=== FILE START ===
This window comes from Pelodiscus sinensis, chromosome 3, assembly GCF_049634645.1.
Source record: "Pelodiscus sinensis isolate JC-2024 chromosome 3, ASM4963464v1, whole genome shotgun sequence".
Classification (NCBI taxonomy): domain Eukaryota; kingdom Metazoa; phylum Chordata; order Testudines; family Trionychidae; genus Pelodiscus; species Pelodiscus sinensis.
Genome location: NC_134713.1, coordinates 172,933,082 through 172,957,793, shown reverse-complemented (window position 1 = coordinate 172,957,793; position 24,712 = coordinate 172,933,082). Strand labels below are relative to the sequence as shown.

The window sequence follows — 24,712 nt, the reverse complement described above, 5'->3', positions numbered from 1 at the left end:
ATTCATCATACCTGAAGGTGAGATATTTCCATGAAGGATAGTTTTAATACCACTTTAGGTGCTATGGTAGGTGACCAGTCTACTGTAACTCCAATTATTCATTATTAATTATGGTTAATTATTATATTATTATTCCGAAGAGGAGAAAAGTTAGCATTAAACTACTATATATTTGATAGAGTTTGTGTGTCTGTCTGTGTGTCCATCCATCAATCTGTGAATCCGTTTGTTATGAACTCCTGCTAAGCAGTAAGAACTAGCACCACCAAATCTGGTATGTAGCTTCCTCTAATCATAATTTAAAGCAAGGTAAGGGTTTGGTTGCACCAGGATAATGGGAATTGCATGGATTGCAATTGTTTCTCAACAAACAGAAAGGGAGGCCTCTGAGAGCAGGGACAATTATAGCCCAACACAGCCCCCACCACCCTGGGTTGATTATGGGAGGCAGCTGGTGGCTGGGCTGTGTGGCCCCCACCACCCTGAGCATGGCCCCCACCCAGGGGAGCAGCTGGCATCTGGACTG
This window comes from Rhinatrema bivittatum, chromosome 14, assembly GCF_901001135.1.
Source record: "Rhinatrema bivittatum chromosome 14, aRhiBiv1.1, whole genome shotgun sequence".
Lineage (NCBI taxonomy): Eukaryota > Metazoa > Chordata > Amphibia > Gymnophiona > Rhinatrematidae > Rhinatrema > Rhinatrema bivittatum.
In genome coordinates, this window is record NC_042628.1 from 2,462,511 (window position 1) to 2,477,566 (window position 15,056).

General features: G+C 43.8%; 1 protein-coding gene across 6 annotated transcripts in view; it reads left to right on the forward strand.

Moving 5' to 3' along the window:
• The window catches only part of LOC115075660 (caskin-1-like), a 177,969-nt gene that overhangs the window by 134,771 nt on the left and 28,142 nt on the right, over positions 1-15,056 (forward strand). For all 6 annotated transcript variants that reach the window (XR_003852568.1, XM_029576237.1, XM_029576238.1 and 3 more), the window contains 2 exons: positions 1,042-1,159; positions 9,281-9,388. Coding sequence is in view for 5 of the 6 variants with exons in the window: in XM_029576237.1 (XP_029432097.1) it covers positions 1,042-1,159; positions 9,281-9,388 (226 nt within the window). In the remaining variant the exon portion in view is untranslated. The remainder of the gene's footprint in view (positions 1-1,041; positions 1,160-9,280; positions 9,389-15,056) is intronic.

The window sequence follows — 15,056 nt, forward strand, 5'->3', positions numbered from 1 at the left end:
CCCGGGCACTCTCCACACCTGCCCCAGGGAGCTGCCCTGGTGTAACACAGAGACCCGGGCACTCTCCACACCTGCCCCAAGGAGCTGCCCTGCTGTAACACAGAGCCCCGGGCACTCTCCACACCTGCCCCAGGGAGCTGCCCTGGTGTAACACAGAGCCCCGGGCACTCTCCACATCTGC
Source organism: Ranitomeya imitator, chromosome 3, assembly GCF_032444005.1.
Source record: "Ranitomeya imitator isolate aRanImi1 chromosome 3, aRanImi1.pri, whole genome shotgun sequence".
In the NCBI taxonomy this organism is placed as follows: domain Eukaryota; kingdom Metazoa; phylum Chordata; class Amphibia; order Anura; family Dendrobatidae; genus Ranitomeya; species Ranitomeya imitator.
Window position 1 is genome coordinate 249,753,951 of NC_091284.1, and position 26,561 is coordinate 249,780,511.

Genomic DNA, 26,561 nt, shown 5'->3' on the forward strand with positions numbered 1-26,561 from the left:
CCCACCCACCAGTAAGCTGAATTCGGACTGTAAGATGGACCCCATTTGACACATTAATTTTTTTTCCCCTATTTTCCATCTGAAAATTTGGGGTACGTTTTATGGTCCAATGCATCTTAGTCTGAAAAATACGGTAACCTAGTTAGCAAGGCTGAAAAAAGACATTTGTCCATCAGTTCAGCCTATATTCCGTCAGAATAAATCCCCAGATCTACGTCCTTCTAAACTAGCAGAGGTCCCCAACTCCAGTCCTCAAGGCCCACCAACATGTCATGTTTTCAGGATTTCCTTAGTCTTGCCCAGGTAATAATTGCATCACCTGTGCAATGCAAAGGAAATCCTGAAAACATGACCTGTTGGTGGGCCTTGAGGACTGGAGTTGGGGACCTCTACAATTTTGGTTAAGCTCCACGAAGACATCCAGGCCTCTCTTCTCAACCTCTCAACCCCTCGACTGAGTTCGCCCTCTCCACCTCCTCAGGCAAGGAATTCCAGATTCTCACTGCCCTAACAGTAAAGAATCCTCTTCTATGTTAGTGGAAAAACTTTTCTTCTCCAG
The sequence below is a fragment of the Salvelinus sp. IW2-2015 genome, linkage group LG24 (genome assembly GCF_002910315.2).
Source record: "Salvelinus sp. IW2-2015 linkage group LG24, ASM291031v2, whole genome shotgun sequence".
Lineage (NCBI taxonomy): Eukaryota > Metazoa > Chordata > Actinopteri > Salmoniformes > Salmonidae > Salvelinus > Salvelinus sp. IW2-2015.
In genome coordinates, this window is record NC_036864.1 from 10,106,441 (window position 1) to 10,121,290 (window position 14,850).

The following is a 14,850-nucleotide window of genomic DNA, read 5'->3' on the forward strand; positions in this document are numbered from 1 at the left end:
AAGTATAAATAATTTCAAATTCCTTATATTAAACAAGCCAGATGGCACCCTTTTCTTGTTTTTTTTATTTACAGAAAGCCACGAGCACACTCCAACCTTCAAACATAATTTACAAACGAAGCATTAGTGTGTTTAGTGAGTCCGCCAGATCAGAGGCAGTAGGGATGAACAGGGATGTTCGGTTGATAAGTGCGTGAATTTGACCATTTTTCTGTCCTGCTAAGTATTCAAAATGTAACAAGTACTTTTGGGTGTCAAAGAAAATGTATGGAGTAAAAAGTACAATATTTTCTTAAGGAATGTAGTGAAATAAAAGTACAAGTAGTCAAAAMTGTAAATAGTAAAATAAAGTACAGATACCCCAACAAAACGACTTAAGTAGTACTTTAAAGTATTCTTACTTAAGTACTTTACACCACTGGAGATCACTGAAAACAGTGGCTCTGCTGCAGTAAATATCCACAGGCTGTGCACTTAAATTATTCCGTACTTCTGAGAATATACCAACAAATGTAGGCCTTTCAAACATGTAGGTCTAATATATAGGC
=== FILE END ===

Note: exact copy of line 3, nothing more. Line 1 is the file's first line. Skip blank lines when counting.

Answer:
Classification (NCBI taxonomy): domain Eukaryota; kingdom Metazoa; phylum Chordata; order Testudines; family Trionychidae; genus Pelodiscus; species Pelodiscus sinensis.